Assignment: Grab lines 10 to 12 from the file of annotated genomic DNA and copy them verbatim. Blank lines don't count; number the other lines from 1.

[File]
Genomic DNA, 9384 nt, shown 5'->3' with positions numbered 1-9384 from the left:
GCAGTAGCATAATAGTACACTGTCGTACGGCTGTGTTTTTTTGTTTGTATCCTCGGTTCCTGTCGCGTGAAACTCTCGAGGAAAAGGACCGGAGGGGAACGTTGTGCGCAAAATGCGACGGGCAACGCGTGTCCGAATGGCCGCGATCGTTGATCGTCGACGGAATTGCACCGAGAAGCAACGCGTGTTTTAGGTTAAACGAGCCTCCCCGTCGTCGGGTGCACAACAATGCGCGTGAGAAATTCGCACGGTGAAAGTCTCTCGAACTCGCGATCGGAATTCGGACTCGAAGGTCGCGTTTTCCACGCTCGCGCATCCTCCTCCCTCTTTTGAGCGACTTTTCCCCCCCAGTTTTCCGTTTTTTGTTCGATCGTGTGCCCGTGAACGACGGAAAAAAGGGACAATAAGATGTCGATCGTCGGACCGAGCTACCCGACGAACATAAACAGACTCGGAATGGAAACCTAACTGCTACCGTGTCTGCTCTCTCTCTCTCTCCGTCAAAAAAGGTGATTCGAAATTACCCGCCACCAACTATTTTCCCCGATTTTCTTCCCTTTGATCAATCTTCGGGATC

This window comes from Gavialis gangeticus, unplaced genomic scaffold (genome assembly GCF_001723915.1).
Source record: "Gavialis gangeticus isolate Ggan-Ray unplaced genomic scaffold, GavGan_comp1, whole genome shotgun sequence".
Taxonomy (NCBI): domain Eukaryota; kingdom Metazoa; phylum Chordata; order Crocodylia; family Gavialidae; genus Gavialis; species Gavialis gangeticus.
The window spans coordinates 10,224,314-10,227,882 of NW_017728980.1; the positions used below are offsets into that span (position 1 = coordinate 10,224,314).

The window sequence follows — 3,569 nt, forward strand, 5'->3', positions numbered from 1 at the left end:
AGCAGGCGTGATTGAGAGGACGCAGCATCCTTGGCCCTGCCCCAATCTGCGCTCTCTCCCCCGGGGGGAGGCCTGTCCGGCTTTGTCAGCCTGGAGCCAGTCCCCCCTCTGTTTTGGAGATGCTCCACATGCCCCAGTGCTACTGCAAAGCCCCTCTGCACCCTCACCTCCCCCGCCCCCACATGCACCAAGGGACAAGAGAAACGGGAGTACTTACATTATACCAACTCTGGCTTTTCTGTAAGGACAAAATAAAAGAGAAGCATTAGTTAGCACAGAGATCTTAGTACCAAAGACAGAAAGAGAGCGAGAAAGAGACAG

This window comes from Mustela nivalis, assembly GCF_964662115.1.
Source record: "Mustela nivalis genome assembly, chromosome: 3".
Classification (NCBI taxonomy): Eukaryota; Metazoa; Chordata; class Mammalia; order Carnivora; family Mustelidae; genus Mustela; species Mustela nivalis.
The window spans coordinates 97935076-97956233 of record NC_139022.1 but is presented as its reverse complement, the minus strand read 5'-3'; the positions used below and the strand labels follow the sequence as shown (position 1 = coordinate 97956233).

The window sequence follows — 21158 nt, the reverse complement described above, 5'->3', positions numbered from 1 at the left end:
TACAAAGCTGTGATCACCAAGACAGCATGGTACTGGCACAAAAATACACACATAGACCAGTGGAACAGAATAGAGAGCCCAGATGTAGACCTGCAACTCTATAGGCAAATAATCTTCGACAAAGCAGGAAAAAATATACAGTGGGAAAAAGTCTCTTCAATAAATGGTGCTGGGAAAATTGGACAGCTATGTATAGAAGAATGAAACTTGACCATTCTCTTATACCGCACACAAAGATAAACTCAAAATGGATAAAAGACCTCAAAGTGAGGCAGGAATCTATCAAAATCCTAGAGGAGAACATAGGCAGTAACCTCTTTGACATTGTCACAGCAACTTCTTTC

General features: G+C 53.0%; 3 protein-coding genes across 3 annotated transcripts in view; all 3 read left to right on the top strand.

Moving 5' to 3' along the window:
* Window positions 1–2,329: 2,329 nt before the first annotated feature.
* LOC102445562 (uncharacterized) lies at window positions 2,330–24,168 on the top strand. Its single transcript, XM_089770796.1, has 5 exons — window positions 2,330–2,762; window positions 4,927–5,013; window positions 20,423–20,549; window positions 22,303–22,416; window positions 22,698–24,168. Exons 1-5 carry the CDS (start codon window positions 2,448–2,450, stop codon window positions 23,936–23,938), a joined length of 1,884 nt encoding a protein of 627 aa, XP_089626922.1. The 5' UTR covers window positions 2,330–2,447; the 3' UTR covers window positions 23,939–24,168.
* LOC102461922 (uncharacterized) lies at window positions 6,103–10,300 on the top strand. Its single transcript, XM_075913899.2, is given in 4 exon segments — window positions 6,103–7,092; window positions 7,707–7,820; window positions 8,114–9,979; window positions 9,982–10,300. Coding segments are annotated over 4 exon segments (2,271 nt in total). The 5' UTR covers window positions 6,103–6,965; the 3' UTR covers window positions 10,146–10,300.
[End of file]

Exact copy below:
Source record: "Mustela nivalis genome assembly, chromosome: 3".
Classification (NCBI taxonomy): Eukaryota; Metazoa; Chordata; class Mammalia; order Carnivora; family Mustelidae; genus Mustela; species Mustela nivalis.
The window spans coordinates 97935076-97956233 of record NC_139022.1 but is presented as its reverse complement, the minus strand read 5'-3'; the positions used below and the strand labels follow the sequence as shown (position 1 = coordinate 97956233).